The solitary process of editing got a lot worse this week when we had not one, but two power outages that lasted over six hours. After patiently waiting for far too long the first day, we tracked down a old generator and fought for another few hours to get it working. But when each team is only given a day to edit, losing this kind of time leads directly to me losing my mind (and probably some hair).
I was already feeling a little in the dark after Bridget flew out on the first day of editing. She was working right until the very last minute, designing our upcoming gala’s brochures, banners, certificates, and everything else we throw under her title of Artistic Director. But now that we’re married we’ve got bills to pay, so someone has go back and bring home the bacon – even if it’s my beloved vegetarian.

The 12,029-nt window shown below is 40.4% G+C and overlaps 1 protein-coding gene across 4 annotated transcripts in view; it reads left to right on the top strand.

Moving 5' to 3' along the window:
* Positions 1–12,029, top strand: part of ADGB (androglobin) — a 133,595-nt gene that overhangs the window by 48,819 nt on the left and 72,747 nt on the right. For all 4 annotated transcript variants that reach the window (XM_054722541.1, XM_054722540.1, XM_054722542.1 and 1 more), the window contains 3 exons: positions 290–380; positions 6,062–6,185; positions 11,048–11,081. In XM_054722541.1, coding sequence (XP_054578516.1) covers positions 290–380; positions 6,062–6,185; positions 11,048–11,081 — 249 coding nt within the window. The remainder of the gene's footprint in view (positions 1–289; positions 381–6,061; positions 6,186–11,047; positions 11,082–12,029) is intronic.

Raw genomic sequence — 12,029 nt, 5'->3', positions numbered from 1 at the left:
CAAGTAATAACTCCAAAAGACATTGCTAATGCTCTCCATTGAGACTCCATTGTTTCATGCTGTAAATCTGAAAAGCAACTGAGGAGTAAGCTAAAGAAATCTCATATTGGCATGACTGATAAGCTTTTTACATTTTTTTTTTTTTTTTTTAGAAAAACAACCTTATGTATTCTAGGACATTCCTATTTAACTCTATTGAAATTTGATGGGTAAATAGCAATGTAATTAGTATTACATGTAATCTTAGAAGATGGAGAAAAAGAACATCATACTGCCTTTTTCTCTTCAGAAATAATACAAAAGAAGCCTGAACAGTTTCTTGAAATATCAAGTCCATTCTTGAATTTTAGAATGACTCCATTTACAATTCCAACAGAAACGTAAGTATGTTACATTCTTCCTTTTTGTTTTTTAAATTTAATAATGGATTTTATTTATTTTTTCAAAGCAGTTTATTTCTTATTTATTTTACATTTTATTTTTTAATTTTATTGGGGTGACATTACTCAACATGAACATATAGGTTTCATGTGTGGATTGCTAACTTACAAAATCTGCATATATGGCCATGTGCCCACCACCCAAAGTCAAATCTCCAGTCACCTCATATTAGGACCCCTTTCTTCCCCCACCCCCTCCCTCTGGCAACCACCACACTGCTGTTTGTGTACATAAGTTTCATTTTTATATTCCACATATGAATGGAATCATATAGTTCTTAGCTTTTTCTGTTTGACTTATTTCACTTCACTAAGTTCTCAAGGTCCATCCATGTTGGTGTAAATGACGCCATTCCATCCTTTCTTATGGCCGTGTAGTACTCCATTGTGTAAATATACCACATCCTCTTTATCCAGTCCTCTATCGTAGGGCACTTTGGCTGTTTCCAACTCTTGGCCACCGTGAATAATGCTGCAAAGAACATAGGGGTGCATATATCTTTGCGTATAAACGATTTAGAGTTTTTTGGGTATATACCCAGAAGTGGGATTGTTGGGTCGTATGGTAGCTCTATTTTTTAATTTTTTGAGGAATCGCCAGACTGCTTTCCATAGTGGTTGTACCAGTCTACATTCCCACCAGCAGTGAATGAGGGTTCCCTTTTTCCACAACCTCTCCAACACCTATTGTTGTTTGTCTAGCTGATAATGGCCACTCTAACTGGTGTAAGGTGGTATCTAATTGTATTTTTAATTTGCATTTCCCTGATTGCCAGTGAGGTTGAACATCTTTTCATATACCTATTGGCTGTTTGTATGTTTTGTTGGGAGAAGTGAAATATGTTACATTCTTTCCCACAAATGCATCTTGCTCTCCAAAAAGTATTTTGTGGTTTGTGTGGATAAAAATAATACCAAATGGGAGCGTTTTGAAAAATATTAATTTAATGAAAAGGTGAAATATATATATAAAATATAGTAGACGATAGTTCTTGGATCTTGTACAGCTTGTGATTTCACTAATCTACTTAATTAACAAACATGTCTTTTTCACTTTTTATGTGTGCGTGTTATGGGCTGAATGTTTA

In an extremely welcomed turn of events, we got news a few weeks ago that a friend and video editor from Ottawa decided she could come to Burundi and teach for a few weeks after all. So eight hours after I saw Bridget off to the airport, I was back to pick up Carolyn Lecorre (“Caro”) who arrived late in the evening to Burundi – and Africa – for the first time. So like all great adventures and vacations, we welcomed her to the continent by trapping her behind a computer for the first three days, 12-hours-a-day, to help edit our films.Somehow she knew this would be the pace and still came, and it terrifies me to imagine how we could have gone on without her. With the compressed schedule this year (half the time we had in 2007), I’m pretty sure that by this point we would have been lights out.